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Who are the good girls? What are the many challenges they face for being good in this society. This poem says it all.
Who are the good girls? What are the many challenges they face for being considered ‘good’ in this society? This poem says it all.
Be a ‘good girl’ is all she had heard-
It made sense, good is a virtuous word
She did not know that being good came
With strings attached, all the same
The parameters of being good had much to do
With her gender, though she lacked a clue
For in her naive world-view good was defined
By honesty, industry and purity of mind
Regardless of gender, these qualities were universal-
She was not expected merely to be good, but a ‘good girl’
This juxtaposition of words implied so much more
Weighty expectations that she had to endure
Good girls should be seen, but not really heard
No uproarious laughter, no loud word
Should escape their mouths, she was told
They should step daintily, not have a stride bold..
Back off quickly in intellectual discourse
Never state their opinions with much force
(Mind you, these rules were for girls who were given
Similar to male counterparts, a liberal education)
Obeying your elders good upbringing signified
So she suppressed her rebellious streak and complied
Though in front of these rules she could not resign
Herself completely, may be she just was not destined
To be the “good girl” who would in due course transform
Into a well-mannered lady with old-fashioned charm.
Raised in a family with ideas fairly modern
Where education was not a subject of discrimination
She eventually ended up highly qualified
In a male-dominated field, which she entered with pride
Though confident in her abilities, she quickly realized
Behaving in her ‘good girl’ ways would be ill-advised-
She would change her walk to a long, confident stride
Speak clearly and loudly, be assertive; she did decide
It was not easy to break the stereotype in which she
Had been typecast for so long, she thought bitterly
At every step she heard her conditioning chide
Her for not being a good girl, letting her manners slide.
Progress was slow but she managed to
Keep her head high in her workplace too
Stereotyping was dangerous- she had learnt
She resolved never again to get burnt.
Previously published here.
Image source Unsplash
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I am a woman, a physician, a mother and an aspiring writer rolled into one. I write about various aspects of my life, and my preferred form of writing is poetry (or rhyming verses). read more...
Women's Web is an open platform that publishes a diversity of views, individual posts do not necessarily represent the platform's views and opinions at all times.
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What I loved was how there is so much in the movie of the SRK we have known, and also a totally new star. The gestures, the smile, the wit and the charisma are all too familiar, but you also witness a rawness, an edginess.
When a movie that got the entire nation in a twist – for the right and wrong reasons – hits the theatres, there is bound to be noise. From ‘I am going to watch it – first day first show’ to ‘Boycott the movie and make it a flop’, social media has been a furore of posts.
Let me get one thing straight here – I did not watch Pathaan to make a statement or to simply rebel as people would put it. I went to watch it for the sheer pleasure of witnessing my favourite superstar in all his glory being what he is best at being – his magnificent self. Because when it comes to screen presence, he burns it, melts it and then resurrects it as well like no other. Because when it comes to style and passion, he owns it like a boss. Because SRK is, in a way, my last connecting point to the girl that I once was. Though I have evolved into so many more things over the years, I don’t think I am ready to let go of that girl fully yet.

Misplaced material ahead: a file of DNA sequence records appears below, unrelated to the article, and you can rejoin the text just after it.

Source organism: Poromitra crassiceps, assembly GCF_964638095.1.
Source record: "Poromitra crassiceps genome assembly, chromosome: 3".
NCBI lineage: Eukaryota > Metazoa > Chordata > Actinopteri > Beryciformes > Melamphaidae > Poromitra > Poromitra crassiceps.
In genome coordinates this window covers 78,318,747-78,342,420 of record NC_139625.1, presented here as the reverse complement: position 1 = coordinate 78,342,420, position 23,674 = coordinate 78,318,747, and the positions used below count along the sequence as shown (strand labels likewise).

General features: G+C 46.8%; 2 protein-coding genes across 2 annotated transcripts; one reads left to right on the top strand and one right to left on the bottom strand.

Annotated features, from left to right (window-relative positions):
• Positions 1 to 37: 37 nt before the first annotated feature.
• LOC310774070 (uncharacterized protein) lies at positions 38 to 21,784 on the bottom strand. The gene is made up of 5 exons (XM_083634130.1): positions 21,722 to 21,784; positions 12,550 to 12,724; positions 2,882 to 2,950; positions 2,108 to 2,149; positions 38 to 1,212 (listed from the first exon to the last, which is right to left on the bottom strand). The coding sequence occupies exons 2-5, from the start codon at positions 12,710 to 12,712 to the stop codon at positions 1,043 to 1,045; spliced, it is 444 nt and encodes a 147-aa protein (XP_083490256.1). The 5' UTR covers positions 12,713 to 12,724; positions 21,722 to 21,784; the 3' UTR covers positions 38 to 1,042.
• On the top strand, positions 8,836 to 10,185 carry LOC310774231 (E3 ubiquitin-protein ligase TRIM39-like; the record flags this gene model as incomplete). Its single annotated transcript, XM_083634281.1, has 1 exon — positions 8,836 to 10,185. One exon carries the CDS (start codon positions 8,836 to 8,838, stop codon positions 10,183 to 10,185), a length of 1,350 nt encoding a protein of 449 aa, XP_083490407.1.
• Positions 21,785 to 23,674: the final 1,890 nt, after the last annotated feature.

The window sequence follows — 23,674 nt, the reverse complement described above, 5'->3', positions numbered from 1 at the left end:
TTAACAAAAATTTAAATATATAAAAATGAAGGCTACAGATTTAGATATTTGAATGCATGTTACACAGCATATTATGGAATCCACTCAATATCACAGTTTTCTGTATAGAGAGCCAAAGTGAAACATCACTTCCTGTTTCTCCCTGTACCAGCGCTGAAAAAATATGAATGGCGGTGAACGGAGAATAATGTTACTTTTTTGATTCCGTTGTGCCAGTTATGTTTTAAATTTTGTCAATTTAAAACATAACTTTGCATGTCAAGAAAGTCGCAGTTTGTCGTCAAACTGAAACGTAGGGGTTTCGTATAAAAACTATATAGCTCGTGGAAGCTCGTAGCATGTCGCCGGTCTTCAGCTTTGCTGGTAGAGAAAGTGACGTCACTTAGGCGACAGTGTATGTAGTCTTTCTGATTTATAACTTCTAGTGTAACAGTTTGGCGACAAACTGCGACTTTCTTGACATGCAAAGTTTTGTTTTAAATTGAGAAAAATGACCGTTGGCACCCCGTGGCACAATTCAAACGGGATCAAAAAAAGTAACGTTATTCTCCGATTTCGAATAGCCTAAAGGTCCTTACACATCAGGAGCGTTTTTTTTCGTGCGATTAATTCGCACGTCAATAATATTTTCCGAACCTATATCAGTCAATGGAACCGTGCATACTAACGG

There is no elephant in the room really here because it’s a fact that Bollywood has a lot of cleaning up to do. Calling out on all the problematic aspects of the industry is important and in doing that, maintaining objectivity is also equally imperative. I went for Pathaan for entertainment and got more than I had hoped for. It is a clever, slick, witty, brilliantly packaged action movie that delivers what it promises to. Logic definitely goes flying out of the window at times and some scenes will make you go ‘kuch bhi’ , but the screenplay clearly reminds you that you knew all along what you were in for. The action sequences are lavish and someone like me who is not exactly a fan of this genre was also mind blown.
Recent footage of her coming out of an airport had comments preaching karma and its cruel ways, that Samantha "deserved her illness" because she filed for divorce.
Samantha Ruth Prabhu fell from being the public’s sweetheart to a villain overnight because she filed for divorce. The actress was struck with myositis post divorce, much to the joy of certain groups (read sexist) in our society.
A troll responded to Samantha’s tweet, “Women Rising!!” by adding to it “just to fall”. She replied, “Getting back up makes it all the more sweeter, my friend.”
Here’s another insensitive tweet by BuzZ Basket showing fake concern for her autoimmune disease. “Feeling sad for Samantha, she lost all her charm and glow. When everyone thought she came out of divorce strongly and her professional life was seeing heights, myositis hit her badly, making her weak again.” Samantha responded, “I pray you never have to go through months of treatment and medication like I did. And here’s some love from me to add to your glow.”
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